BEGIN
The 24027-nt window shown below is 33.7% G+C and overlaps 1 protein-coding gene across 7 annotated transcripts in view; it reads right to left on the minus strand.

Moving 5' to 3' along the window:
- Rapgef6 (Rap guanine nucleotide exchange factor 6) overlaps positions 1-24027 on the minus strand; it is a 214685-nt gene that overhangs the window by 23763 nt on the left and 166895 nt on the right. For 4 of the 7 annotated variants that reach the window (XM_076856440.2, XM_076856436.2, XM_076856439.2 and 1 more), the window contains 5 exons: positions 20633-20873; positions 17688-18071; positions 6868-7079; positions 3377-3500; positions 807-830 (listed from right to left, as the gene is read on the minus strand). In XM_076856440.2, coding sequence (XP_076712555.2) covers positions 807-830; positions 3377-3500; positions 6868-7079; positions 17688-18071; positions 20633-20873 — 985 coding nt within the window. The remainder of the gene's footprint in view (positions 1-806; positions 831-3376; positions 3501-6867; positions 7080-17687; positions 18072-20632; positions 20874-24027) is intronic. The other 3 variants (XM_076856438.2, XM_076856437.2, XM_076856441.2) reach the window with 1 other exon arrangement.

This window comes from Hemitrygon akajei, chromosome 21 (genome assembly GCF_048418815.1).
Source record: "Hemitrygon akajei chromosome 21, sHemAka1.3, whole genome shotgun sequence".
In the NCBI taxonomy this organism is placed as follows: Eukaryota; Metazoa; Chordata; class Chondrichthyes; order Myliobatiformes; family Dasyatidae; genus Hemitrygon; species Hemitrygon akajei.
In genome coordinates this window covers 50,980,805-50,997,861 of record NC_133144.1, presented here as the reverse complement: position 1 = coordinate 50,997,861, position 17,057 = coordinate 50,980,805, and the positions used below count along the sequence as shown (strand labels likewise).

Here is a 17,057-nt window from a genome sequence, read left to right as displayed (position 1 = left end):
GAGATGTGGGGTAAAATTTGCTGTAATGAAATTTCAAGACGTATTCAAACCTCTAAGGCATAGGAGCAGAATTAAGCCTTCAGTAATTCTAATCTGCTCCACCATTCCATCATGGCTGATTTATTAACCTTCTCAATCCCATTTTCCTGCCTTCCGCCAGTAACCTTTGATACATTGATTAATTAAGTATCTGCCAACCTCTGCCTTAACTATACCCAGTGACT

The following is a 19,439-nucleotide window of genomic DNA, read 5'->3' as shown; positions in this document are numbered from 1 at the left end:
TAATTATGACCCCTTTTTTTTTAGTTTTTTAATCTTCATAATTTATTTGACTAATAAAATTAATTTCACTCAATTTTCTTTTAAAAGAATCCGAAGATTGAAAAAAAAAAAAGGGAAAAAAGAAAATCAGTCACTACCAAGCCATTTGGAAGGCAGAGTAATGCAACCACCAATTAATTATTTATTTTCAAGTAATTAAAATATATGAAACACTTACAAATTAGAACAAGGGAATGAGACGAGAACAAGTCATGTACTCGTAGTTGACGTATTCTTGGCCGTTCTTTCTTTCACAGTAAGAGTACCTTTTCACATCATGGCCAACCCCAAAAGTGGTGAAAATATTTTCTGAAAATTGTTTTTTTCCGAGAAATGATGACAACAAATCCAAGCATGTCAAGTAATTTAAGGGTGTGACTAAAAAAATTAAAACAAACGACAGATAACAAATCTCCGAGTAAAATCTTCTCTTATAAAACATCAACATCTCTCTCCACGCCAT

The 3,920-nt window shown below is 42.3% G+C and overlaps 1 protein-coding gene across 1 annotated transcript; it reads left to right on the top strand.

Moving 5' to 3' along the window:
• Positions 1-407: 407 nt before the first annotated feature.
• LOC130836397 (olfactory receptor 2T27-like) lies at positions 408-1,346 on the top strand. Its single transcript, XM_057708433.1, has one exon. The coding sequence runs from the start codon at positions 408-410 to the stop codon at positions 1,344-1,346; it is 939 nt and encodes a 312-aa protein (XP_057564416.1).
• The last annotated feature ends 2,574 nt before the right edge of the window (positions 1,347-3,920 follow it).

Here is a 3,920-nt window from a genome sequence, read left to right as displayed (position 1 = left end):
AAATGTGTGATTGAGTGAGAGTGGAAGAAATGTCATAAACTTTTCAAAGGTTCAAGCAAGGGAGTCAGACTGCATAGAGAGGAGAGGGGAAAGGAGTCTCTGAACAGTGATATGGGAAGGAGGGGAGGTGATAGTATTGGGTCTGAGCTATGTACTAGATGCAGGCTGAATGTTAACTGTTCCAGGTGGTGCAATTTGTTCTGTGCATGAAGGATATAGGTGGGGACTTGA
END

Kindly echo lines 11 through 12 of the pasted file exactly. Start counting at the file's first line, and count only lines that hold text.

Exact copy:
TAATTATGACCCCTTTTTTTTTAGTTTTTTAATCTTCATAATTTATTTGACTAATAAAATTAATTTCACTCAATTTTCTTTTAAAAGAATCCGAAGATTGAAAAAAAAAAAAGGGAAAAAAGAAAATCAGTCACTACCAAGCCATTTGGAAGGCAGAGTAATGCAACCACCAATTAATTATTTATTTTCAAGTAATTAAAATATATGAAACACTTACAAATTAGAACAAGGGAATGAGACGAGAACAAGTCATGTACTCGTAGTTGACGTATTCTTGGCCGTTCTTTCTTTCACAGTAAGAGTACCTTTTCACATCATGGCCAACCCCAAAAGTGGTGAAAATATTTTCTGAAAATTGTTTTTTTCCGAGAAATGATGACAACAAATCCAAGCATGTCAAGTAATTTAAGGGTGTGACTAAAAAAATTAAAACAAACGACAGATAACAAATCTCCGAGTAAAATCTTCTCTTATAAAACATCAACATCTCTCTCCACGCCAT

The 3,920-nt window shown below is 42.3% G+C and overlaps 1 protein-coding gene across 1 annotated transcript; it reads left to right on the top strand.